There are many medications and herbal remedies that market themselves as cures for aging. One of the more convincing anti-aging remedies comes from the Ginkgo biloba, a species of tree native to China. Ginkgo extract has long been used as a cure for various lung conditions in traditional Chinese medicine and is often touted today as a cure for different ailments associated with the aging process. With all the hype, you may be wondering whether ginkgo extract is as effective as many would have you believe. Well, let’s find out.
The Case for Ginkgo Biloba
According to WebMD, ginkgo extract improves circulation, memory, and various other functions that are impaired among aging people. There is some evidence to back up these claims. According to Mayo Clinic, improvements in circulation are caused by flavonoids and terpenoids, which dilate blood cells and decrease platelet adhesion. As far as improving memory, one study performed in 1996 did find a clear difference between Alzheimer’s patients who received ginkgo supplements and those who didn’t. Ginkgo has also been demonstrated to have a positive effect on patients suffering from anxiety.
Further studies are even more optimistic about the potential uses of ginkgo in combatting the aging process. In particular, a study by Vladimir Tirotenko, a biology professor at Concordia University, showed that ginkgo and several other plant extracts had a demonstrable effect on aging in yeast. Tirotenko extrapolates that ginkgo may have a similar effect on humans. In his own words, according to a press release by Concordia University: “This is the first step toward assessing if any of these plant extracts and their combinations can delay the onset and progression of diseases associated with human aging.”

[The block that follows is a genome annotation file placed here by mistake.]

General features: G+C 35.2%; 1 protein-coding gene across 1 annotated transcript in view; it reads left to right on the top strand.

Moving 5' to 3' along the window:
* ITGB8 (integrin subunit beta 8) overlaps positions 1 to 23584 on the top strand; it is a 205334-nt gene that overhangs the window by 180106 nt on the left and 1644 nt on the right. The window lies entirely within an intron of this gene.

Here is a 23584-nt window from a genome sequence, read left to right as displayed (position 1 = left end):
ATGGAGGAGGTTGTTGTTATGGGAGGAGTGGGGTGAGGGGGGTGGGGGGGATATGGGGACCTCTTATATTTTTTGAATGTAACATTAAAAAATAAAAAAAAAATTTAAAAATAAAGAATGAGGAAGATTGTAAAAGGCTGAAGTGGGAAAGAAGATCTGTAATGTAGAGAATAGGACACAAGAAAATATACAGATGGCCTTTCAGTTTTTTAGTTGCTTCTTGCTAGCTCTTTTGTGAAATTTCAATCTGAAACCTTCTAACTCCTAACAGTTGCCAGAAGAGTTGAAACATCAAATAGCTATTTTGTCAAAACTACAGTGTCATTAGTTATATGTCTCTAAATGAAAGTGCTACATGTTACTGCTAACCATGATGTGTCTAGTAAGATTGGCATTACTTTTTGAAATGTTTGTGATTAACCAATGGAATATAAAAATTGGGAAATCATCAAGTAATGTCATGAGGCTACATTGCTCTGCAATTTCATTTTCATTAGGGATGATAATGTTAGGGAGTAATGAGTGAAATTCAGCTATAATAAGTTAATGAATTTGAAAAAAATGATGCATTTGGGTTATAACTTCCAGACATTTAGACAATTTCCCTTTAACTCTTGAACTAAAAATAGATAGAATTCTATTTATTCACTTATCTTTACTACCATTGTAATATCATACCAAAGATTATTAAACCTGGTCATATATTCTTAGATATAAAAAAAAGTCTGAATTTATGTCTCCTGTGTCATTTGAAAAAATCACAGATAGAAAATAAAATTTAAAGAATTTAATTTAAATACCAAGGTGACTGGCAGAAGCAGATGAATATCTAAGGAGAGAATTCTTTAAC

The Case Against Ginkgo Biloba
Other studies have been less positive about the efficacy of ginkgo extract. With regards to improving cardiovascular health, studies seem to show little correlation between ginkgo use and instances of cardiovascular disease. As far as the cognitive effects of ginkgo, one study failed to show that ginkgo extract has any effect on memory, and another failed to show any relation at all between ginkgo extract use and cognitive decline. These studies and others with similar results may cast doubt on the efficacy of Ginkgo extract.
Is Ginkgo Safe?
All of the above studies seem to agree that ginkgo is not inherently harmful—even those that dispute its efficacy. However, ginkgo extract does have some side effects to be wary of. The side effects can include bleeding, constipation, diarrhea, dizziness, nausea, palpitations, seizures, and more. Ginkgo can also have potentially harmful interactions with various drugs. Please be sure to consult with your doctor before taking ginkgo.
To sum it up, the research regarding the effects of ginkgo extract is inconclusive. While taking ginkgo is probably not inherently harmful, its success in curing the effects of aging has been disputed. Nevertheless, there are studies that do point to it as an effective treatment. So long as a person is aware of the potential side effects and drug interactions of ginkgo before taking it, there is probably no problem with taking it as a supplement.